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THE CALF — ANOTHER FOOTRACE
EXPERIENCED farmers have all united in an opinion that a cow should go dry at least six weeks before the calf comes. This serves a double purpose. The cow gets a rest and a chance to recuperate from the strain of giving a pint of milk in a ten-quart pail twice a day, and the merry farmer has six weeks to get the cramps out of his hands, caused by trying to get the cow to part with that pint of milk, and the stain out of his soul, caused by his lying about the amount.
In this way much good is done to the old line-back and to the old moss-back, and both are benefited to a very great degree. The cow grows fat on good food and inaction, but the farmer grows thinner, if possible, because one source of income, to-wit the milk, is cut off.
However, as I was assured that this was the proper thing, I was determined to carry it out at all hazards. I didn't just know how to go to work. If the cow had been addicted to smoking, I could have made her smoke rattan, which, as every boy knows, dries up the blood, and, of course, could have no other effect upon the milk.
This being out of the question, I then thought of giving her doses of alum. You see, when I was a boy and had a canker in my mouth, which was always explained to me by my mother as being the direct result of saying bad words, and which for many good reasons I could not deny, a little alum rubbed on the affected part puckered up my lips so that they looked like the stem end of a green tomato, and made my mouth so dry that I couldn't spit through my teeth, another accomplishment of mine, for a week. But how I could whistle!
Naturally, this occurred to me as a facile means of drying up the old cow, but before putting it in operation I consulted the fountainhead of all bucolic knowledge, Daniel, my rosy and jocose neighbor.
"How much milk does she give?" queried Daniel, in answer to my request for instructions.
"About a pint and a half," I replied.
"Dry! How much drier do you expect to get her?" exclaimed Daniel with some heat. "If I had a cow that didn't give but a pint at a milking, I should think she was pretty almighty dry. You don't want to endanger your premises by getting her so dry that you can't take a lantern into the barn, do you?"
"Well, no," I replied doubtfully, "but I want her dry."—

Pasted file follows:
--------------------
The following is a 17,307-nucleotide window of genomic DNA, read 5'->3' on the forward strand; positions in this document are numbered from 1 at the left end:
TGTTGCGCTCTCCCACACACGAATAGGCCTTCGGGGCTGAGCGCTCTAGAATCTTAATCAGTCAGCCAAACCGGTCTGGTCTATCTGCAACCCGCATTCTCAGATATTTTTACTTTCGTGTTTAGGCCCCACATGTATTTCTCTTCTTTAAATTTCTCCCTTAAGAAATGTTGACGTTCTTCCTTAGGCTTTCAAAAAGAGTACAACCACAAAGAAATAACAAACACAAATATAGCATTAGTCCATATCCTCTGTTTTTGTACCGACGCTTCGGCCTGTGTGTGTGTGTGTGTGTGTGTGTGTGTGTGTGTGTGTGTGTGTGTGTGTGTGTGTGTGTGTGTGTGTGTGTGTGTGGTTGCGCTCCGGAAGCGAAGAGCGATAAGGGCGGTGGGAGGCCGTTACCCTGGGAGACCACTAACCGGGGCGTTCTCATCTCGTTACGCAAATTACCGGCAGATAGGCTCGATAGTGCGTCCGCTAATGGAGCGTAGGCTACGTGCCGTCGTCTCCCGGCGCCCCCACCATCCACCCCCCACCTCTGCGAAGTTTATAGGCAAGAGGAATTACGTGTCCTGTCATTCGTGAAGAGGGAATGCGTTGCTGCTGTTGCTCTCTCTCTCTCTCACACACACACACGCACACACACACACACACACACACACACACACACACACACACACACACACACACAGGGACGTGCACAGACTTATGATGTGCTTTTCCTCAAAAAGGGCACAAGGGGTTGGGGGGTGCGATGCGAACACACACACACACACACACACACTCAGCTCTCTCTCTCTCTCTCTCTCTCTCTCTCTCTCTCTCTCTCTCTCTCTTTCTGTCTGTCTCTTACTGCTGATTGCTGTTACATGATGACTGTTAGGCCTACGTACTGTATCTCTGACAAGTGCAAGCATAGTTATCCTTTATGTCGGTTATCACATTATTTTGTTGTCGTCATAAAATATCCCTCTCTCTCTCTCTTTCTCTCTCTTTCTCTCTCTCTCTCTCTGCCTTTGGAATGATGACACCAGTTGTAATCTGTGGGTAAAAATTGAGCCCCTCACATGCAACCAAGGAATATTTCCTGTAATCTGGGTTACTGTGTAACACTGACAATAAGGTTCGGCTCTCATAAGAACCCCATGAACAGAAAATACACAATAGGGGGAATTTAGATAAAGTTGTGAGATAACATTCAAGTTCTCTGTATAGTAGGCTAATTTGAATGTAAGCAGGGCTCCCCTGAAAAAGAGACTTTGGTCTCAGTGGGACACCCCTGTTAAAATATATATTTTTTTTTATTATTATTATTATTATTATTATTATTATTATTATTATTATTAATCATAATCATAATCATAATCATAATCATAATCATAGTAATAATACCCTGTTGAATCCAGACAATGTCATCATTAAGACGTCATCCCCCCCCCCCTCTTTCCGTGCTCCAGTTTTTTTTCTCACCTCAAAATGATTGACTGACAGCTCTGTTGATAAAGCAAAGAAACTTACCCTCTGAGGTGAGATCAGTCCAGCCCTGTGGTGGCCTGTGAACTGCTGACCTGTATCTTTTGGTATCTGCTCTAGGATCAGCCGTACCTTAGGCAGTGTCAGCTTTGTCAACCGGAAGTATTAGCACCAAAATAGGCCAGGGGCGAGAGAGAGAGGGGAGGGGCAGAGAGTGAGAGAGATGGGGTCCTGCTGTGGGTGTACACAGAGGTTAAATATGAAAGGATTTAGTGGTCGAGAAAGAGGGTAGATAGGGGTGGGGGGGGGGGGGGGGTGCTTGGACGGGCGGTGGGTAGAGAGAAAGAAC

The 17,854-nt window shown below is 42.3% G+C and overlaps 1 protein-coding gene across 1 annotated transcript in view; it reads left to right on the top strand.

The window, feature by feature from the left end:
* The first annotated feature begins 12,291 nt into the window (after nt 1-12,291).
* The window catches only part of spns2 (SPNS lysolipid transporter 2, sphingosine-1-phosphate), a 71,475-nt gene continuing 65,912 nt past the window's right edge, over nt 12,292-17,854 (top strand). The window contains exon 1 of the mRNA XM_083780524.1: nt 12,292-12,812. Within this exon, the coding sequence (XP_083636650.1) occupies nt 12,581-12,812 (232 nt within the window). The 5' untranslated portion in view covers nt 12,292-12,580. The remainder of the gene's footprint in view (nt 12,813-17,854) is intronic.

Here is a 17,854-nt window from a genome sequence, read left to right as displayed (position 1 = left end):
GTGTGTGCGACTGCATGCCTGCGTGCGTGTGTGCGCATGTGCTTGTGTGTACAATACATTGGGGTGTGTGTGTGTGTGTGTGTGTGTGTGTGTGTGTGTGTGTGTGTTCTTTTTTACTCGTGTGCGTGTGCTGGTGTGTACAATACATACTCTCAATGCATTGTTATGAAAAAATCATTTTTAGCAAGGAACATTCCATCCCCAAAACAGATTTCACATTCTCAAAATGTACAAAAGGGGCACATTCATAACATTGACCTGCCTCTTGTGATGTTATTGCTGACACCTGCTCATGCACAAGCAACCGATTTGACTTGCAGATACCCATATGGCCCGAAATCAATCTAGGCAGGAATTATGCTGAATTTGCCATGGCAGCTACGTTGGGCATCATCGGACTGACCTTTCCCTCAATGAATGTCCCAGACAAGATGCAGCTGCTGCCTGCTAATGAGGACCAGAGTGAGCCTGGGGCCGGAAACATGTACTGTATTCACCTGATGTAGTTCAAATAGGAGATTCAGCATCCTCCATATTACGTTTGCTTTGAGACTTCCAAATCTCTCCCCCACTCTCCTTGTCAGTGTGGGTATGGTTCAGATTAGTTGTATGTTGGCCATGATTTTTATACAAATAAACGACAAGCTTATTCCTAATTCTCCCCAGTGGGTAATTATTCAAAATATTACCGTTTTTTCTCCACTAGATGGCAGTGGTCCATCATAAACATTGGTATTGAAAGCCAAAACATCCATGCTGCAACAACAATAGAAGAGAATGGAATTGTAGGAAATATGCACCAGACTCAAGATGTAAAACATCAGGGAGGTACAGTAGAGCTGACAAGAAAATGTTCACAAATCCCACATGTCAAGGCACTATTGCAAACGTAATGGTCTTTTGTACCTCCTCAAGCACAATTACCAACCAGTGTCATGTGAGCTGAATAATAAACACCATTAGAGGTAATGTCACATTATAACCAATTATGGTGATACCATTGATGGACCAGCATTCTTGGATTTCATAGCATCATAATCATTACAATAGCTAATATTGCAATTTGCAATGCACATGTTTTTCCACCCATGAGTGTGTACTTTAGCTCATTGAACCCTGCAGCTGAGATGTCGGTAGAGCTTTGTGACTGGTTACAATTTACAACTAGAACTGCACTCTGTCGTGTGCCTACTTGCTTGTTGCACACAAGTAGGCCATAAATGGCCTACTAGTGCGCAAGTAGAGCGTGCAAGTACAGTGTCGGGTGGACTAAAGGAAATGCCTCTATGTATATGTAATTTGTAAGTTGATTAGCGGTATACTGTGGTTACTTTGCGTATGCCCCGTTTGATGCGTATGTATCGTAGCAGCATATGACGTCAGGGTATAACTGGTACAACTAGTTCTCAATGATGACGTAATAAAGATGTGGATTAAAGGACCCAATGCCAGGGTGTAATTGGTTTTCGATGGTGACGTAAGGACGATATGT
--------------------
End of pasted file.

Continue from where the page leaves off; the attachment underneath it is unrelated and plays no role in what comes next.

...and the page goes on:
"Don't milk her to-morrow," said Daniel.
So the next morning I omitted to milk her, and before noon my wife was in tears, three small children in the neighborhood had convulsions, and five complaints were entered to the proper authorities that I was maintaining a nuisance in keeping a bellowing cow.
So at noon I milked her and got a quart. Then I went to Daniel again.
"Don't feed her," said Daniel.
So that noon I didn't fill the manger, but tied her under an open shed. Before night, several old ladies in the neighborhood were taken with nervous prostration, and I was served with a quo warranto, a mandamus, a ne exeat regno, a notice of a hearing on a petition for an injunction, a libel for divorce, and arrested on a warrant on a complaint charging me with conspiracy to make a tumult in the compact part of the village.
As the last-mentioned instrument was returnable before my own court, I did not worry about it, but hastily fed the querulous and bellowing animal, and returned to my office where I drew up as an answer to the other actions: "Necessarium est quod non potest aliter se habere." This calmed my mind somewhat. I had at least got some cases on the docket to defend.
I then returned to Daniel.
"Damn the cow!" said Daniel.
"That don't amount to anything," I replied, "I have done that for months."
"Kill her then," he retorted, and washed his hands of the affair.
This was perhaps the best advice he had given, but I couldn't bring myself to do violence to so old and tried a chum. We had had too many wildly exciting times together. She was rough, but I always could depend on her to do the best she could and give me a square tussle.